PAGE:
I’m delighted to welcome Patricia Stoltey as today’s guest blogger. Pat and I first met in 2009 on Dani Greer’s Blog-a-Day web site, and we reconnected recently on Facebook. Her story is a great illustration of my favorite maxim from the I Ching: Perseverance furthers.
Four Things I’ve Learned About Writing Along the Way
by Pat Stoltey
I’ve been dabbling at this writing thing for a long time. A few short stories here. Bad poetry there. The beginnings of one novel, then another. A whole stack of ideas, first sentences, even a few first pages for at least three novels. Enough printed paper to fill a banker-size file box.
Oh, the books I’ve read on writing and the writing life. Wondering what it would be like to get published. Attending a workshop, a weekend writing retreat with readings and critiques, then my first mystery fan convention. I had once lived in Muncie, Indiana and had graduated from Ball State University, so when BSU sponsored the first Magna cum Murder, I registered right away–as a fan. That wasn’t too bad. I had the wonderful good fortune to sit at a table with my box lunch and meet a relatively new mystery writer, Susan Wittig Albert. I consider Susan my muse because that’s the day (in 1994) I resolved to become a writer. She is a lot more productive than I am, and she is still my inspiration and favorite author.
It took quite a few years, thirteen to be exact, to finally see my own first mystery in print. My husband and I had moved to Colorado in 1998 and I had joined Rocky Mountain Fiction Writers soon after, attending their annual conference as an unpublished writer. That’s where I eventually found the editor who would acquire my first novel and three more after that.
In the twenty-three years since I made that decision to be a writer, I’ve learned a lot. Because of the changing nature of the publishing industry, the learning will go on. The following four lessons have been the most important to me.
- It’s critical to learn the basics of grammar, punctuation, and style. Once learned, we can break some of those rules with intention to make dialogue more authentic or ramp up tension in an action scene. An agent or editor can tell the difference. If you want to be traditionally published, you need to know the rules before you break them.
- The right critique group or critique partner can speed you through your journey toward publication. I have been lucky enough to belong to an outstanding critique group since the end of 2003. The group formed from attendees at a novel writing class, and even though the membership has changed over the years, the current members continue to work diligently toward publication with some happy successes. We are all serious about becoming better writers.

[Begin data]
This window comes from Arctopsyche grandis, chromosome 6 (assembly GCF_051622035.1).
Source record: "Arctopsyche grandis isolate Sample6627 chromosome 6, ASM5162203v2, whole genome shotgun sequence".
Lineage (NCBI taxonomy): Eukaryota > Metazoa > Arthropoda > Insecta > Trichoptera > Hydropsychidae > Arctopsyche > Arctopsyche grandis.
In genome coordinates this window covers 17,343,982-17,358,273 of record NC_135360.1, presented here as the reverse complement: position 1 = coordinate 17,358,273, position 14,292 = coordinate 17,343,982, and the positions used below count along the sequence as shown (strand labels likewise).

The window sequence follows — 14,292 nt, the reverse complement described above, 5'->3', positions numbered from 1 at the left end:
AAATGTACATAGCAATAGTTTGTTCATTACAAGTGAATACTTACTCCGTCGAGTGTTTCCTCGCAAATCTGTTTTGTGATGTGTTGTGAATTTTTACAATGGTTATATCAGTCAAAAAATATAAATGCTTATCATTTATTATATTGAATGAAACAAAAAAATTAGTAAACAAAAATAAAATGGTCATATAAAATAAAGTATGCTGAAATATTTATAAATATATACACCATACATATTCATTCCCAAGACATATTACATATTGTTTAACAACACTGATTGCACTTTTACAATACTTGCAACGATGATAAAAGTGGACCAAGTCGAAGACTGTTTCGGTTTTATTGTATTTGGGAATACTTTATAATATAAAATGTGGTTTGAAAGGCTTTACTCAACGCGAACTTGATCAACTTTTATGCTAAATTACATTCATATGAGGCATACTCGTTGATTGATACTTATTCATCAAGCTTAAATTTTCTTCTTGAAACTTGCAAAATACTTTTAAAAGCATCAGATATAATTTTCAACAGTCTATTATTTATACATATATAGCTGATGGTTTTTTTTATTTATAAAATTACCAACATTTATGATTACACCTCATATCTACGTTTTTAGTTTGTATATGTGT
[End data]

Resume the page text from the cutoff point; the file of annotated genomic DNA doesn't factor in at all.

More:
- Learning a solid self-editing process is extremely important. I do my self-edit in stages that worked so well I developed a “Self-Editing One Step at a Time” workshop for Northern Colorado Writers. I also published the series as posts for the Blood-Red Pencil blog a few years ago. A top-notch self-edit, however, is no substitute for a professional edit of your manuscript. If you find a traditional publisher, professional editing will most likely be part of your contract. If you plan to self-publish, you’ll need a developmental and copy edit if you want a polished final product. I will not name names of the sloppy writing that has found big success, but can assure you it won’t happen very often. Besides, would you want your author name associated with the label of “sloppy writing?”
- If you have a story you care about with all your heart, never give up. I have a novel coming out in December 2017 that I started in 2006, rewrote five times until I wrote the life out of the characters, went back to version three, and after one more edit, submitted it to the new Frontier Fiction line at Five Star/Cengage. I cared about the story and the characters too much to let it go. Needless to say, I gave my happy dance shoes a workout when that contract was signed.
These aren’t the only things I’ve learned along the way, but I’ll save more for a future post. Meanwhile, keep on writing.
About Pat Stoltey:
Pat Stoltey is the author of two amateur sleuth novels, The Prairie Grass Murders and The Desert Hedge Murders. Standalone thriller, Dead Wrong, was a finalist in the 2015 Colorado Book Awards. A short story, “Three Sisters of Ring Island,” appeared in the 2014 anthology Tales in Firelight and Shadow. Wishing Caswell Dead is scheduled for release December 20, 2017. A former accounts payable manager, Pat began writing seriously after retirement. She has lived in Illinois, Indiana, Oklahoma, and the south of France, but now she’s resident of Northern Colorado with her husband Bill, Katie Cat, and Sassy Dog.